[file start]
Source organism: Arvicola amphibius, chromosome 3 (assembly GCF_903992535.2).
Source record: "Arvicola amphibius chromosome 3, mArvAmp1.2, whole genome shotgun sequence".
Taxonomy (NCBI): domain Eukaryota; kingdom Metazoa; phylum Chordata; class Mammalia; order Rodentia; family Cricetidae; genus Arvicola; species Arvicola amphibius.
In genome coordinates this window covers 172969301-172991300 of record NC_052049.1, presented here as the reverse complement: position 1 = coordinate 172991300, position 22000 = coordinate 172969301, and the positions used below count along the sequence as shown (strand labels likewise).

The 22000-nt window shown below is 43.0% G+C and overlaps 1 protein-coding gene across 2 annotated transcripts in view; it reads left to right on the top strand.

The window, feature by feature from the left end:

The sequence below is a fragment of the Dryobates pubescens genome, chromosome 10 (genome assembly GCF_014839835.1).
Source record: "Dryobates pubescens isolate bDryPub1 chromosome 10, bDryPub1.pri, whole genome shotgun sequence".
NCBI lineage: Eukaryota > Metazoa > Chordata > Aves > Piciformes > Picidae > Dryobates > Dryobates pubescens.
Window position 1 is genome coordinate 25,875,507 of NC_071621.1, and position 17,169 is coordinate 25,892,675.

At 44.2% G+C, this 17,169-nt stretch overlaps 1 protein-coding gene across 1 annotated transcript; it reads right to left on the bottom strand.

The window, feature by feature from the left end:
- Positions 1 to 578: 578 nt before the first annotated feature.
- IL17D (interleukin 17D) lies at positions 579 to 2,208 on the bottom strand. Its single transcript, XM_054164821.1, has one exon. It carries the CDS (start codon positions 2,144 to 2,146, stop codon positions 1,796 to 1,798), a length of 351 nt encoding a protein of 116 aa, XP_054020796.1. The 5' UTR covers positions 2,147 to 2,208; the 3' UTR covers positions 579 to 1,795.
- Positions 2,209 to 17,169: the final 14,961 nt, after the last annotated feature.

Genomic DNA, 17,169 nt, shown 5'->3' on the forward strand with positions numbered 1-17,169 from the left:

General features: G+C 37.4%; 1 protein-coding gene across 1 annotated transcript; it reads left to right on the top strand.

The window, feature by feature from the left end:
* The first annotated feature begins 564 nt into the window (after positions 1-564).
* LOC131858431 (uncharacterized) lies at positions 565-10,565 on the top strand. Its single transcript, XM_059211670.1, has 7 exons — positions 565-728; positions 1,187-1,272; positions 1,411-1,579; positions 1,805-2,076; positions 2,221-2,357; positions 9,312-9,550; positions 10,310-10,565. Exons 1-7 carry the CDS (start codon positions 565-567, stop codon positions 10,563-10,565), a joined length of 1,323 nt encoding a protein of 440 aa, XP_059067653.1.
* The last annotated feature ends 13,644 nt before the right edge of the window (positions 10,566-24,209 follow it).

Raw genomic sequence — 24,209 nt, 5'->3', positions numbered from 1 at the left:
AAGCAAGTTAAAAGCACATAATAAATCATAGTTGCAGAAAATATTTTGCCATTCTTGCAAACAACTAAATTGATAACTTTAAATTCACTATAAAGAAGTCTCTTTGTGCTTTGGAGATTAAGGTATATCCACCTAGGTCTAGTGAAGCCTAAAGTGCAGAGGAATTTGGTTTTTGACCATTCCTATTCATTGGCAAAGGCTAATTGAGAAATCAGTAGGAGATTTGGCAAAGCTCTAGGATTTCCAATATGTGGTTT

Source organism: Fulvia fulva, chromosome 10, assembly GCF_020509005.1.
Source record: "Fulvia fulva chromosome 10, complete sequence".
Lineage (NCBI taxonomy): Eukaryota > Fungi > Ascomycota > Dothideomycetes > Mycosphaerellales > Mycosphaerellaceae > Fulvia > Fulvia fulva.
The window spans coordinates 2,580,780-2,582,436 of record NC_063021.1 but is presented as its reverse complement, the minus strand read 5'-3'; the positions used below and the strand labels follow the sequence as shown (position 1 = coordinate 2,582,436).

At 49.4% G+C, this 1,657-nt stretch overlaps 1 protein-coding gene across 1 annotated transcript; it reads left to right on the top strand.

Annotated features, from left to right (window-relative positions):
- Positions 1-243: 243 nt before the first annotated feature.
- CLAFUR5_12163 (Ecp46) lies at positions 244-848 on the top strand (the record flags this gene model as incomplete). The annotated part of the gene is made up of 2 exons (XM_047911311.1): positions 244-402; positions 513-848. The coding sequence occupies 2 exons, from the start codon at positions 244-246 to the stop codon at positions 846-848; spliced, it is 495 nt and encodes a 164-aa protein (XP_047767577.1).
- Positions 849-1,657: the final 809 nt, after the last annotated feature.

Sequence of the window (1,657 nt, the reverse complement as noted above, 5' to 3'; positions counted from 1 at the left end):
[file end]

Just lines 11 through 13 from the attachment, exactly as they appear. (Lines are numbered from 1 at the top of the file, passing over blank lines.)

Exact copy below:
At 44.2% G+C, this 17,169-nt stretch overlaps 1 protein-coding gene across 1 annotated transcript; it reads right to left on the bottom strand.

The window, feature by feature from the left end:
- Positions 1 to 578: 578 nt before the first annotated feature.